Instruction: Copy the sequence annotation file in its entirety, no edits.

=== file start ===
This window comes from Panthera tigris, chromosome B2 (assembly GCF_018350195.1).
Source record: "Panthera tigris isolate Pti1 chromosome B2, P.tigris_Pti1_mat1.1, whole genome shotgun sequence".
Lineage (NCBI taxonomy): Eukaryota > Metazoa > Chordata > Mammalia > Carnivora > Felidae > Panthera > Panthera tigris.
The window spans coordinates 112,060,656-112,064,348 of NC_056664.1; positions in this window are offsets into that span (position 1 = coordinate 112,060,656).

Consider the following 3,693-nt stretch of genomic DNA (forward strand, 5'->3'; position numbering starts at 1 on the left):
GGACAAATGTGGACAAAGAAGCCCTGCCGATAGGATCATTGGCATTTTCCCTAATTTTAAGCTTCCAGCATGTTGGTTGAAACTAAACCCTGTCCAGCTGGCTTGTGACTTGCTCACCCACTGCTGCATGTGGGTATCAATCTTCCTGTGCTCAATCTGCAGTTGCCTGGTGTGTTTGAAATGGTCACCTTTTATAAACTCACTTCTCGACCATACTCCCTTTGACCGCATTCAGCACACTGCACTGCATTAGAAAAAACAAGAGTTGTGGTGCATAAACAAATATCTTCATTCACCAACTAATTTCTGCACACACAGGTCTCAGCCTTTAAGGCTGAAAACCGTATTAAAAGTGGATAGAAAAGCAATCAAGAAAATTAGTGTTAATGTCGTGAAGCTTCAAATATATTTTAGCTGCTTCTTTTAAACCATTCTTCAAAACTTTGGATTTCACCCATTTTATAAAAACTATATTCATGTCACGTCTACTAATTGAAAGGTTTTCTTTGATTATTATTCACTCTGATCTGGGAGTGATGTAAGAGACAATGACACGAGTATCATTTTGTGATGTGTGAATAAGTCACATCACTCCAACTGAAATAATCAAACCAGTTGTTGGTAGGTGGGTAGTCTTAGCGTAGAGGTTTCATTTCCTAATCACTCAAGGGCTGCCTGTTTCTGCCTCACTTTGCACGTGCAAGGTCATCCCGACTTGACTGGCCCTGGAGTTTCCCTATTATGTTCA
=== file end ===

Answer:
This window comes from Panthera tigris, chromosome B2 (assembly GCF_018350195.1).
Source record: "Panthera tigris isolate Pti1 chromosome B2, P.tigris_Pti1_mat1.1, whole genome shotgun sequence".
Lineage (NCBI taxonomy): Eukaryota > Metazoa > Chordata > Mammalia > Carnivora > Felidae > Panthera > Panthera tigris.
The window spans coordinates 112,060,656-112,064,348 of NC_056664.1; positions in this window are offsets into that span (position 1 = coordinate 112,060,656).

Consider the following 3,693-nt stretch of genomic DNA (forward strand, 5'->3'; position numbering starts at 1 on the left):
GGACAAATGTGGACAAAGAAGCCCTGCCGATAGGATCATTGGCATTTTCCCTAATTTTAAGCTTCCAGCATGTTGGTTGAAACTAAACCCTGTCCAGCTGGCTTGTGACTTGCTCACCCACTGCTGCATGTGGGTATCAATCTTCCTGTGCTCAATCTGCAGTTGCCTGGTGTGTTTGAAATGGTCACCTTTTATAAACTCACTTCTCGACCATACTCCCTTTGACCGCATTCAGCACACTGCACTGCATTAGAAAAAACAAGAGTTGTGGTGCATAAACAAATATCTTCATTCACCAACTAATTTCTGCACACACAGGTCTCAGCCTTTAAGGCTGAAAACCGTATTAAAAGTGGATAGAAAAGCAATCAAGAAAATTAGTGTTAATGTCGTGAAGCTTCAAATATATTTTAGCTGCTTCTTTTAAACCATTCTTCAAAACTTTGGATTTCACCCATTTTATAAAAACTATATTCATGTCACGTCTACTAATTGAAAGGTTTTCTTTGATTATTATTCACTCTGATCTGGGAGTGATGTAAGAGACAATGACACGAGTATCATTTTGTGATGTGTGAATAAGTCACATCACTCCAACTGAAATAATCAAACCAGTTGTTGGTAGGTGGGTAGTCTTAGCGTAGAGGTTTCATTTCCTAATCACTCAAGGGCTGCCTGTTTCTGCCTCACTTTGCACGTGCAAGGTCATCCCGACTTGACTGGCCCTGGAGTTTCCCTATTATGTTCA